Finding the right co-founder should be an organic and easy process, like finding the perfect spouse. As a result, when her EF co-founder stepped down earlier this year, it was like a divorce.

During the founding process Camille had to be open to having her theories tested and her mind changed by her co-founder. She started with a specific problem space in the finance industry, which gave a direction to explore, but she had to be happy about moving within that with someone to create a company together. Her mind was constantly blown and there were things she had not thought about or looked at until she worked with her co-founder

“Having a defined idea can be counter-productive because the whole point of EF is to meet people and to co-create something together.”

Women in Business

It’s going to be a lot harder but if you do achieve something then your outcome will be much greater”

EF’s audience was keen to hear about Camille’s experience being a woman in business. Working in such a male-dominated cross section of tech, finance and business, Camille has often experienced being the only woman in the room. She found that old-school stereotypes perceived women as overly bossy or rude when displaying traditional styles of leadership and management.

“You can create a different experience as a woman … it attracts different kinds of people in terms of employees and makes for a nicer culture.”

However, this is not without its benefits. Being a woman in this industry makes you all the more memorable to investors. Similarly, Camille has found that there is less of a pressurised expectation – it’s easy as a woman to be less professional in a business setting, to be more casual about certain things and, as a result, you create a fresh atmosphere.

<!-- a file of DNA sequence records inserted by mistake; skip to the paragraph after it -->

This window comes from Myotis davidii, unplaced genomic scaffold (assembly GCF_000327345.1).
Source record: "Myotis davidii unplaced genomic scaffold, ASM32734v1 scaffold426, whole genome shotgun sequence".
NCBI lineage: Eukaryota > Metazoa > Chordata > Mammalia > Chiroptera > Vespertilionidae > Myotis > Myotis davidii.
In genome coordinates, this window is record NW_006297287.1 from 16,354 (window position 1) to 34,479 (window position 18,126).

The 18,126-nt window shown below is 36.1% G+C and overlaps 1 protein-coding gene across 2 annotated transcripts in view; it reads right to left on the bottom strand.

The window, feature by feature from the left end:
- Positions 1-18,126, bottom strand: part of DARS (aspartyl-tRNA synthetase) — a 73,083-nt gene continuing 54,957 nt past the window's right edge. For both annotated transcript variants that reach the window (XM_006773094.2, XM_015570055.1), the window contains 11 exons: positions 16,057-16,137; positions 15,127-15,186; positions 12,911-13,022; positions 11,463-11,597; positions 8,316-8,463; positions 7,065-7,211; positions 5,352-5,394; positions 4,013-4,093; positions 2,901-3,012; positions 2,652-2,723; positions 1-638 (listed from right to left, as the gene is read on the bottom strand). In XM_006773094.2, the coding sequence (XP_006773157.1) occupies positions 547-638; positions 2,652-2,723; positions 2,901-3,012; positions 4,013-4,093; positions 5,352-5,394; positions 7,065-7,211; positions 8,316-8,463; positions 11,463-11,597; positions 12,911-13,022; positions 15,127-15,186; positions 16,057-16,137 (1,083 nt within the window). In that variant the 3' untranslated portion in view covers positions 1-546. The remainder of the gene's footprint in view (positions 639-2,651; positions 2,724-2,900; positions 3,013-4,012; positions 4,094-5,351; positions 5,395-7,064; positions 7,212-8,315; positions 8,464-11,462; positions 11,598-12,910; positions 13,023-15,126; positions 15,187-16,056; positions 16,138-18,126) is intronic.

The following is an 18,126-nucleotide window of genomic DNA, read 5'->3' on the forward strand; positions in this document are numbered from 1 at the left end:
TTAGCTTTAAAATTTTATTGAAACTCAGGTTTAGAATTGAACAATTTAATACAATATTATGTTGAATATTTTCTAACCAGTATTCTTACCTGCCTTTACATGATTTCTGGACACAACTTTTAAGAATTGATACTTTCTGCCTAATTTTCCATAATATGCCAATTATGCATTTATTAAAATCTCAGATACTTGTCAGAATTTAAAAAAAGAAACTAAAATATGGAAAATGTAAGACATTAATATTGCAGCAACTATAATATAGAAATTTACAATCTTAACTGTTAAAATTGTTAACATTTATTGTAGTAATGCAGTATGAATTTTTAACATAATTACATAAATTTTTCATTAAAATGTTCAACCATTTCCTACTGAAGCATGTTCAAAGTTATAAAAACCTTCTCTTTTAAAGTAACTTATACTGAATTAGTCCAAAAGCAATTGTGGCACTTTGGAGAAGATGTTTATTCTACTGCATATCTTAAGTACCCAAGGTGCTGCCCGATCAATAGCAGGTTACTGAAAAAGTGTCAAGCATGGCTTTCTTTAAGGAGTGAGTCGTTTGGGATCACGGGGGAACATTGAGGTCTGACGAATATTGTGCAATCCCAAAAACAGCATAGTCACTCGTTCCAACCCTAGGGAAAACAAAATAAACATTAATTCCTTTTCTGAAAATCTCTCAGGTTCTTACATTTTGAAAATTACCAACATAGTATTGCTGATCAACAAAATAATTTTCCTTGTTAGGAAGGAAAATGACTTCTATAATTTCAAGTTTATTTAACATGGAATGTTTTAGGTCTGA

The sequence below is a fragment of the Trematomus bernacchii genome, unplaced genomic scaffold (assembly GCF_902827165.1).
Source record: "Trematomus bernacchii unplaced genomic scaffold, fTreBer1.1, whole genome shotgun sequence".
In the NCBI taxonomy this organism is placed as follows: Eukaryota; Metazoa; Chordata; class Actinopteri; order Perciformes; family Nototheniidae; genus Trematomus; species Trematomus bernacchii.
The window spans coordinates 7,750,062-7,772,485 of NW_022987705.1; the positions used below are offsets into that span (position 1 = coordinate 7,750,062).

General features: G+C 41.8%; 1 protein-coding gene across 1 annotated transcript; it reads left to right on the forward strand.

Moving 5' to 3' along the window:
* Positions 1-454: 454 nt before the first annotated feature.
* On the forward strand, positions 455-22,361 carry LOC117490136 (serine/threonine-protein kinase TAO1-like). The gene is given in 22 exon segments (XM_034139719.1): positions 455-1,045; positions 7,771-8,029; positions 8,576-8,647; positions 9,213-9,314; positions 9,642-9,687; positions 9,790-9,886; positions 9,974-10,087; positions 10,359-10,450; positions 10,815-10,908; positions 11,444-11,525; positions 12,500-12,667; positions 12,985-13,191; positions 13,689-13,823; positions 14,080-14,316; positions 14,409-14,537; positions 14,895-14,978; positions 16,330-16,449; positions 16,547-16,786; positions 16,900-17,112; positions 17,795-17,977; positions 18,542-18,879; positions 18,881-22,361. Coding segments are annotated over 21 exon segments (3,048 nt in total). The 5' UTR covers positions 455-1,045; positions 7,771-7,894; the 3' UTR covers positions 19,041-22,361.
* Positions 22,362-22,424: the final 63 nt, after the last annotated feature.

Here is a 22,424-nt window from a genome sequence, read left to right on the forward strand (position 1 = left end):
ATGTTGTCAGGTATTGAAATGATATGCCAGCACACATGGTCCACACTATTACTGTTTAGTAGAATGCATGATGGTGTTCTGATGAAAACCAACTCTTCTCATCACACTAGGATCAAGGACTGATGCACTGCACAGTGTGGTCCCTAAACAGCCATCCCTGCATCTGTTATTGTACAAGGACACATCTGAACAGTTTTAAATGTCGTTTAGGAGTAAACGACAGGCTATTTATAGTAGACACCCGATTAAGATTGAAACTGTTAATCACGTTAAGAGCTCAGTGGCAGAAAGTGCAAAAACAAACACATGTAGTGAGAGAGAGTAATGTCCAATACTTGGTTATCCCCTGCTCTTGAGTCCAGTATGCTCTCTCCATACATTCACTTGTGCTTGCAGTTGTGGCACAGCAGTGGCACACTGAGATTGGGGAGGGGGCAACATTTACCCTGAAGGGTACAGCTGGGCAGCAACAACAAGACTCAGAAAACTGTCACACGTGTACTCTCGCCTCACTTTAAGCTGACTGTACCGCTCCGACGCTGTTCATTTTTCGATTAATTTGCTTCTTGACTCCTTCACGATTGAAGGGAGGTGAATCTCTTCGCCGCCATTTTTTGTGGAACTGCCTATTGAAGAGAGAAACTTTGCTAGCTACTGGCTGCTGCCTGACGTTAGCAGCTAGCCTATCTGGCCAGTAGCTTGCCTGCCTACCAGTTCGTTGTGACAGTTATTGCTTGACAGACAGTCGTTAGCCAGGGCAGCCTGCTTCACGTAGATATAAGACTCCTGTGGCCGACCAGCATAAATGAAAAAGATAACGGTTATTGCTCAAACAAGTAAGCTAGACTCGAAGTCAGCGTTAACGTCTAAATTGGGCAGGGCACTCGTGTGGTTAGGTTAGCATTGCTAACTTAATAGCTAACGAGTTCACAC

When push comes to shove, gender doesn’t come into it. Every founder is going to make mistakes and run into problems and you certainly don’t need to act like a man to run a business. It’s ultimately about resilience, and women are good at taking the pain. You’ve just got to show it outwardly and be confident about it.

“It’s not about being manly, it’s about not giving a shit and not caring what people think of you”

The EF programme

“Through EF I could get paid to do something I probably would have tried to do anyway”

Camille is very grateful for her time at EF. She feels that it would have been a valuable experience regardless of whether she had come out of it with a co-founder and investors.

Camille is a fully-fledged contrarian. She has found that building a company with someone is about using your strengths and EF helped her develop them. 

“The biggest value of the EF programme is the people that you meet in the Cohort. The last time I had that sort of expansion of my network was when I started university”

Whilst accepting that founding a company can be a very solitary and lonely experience in many ways, Camille is thankful for going through EF and having a community and support network. She met lots of female founders through EF and doesn’t underestimate the benefit of sharing stories and trading advice. By working with people from various backgrounds and industries at EF, Camille is now connected to experts in almost any area.

“EF will encourage you to think big”

Could you see yourself becoming a founder like Camille?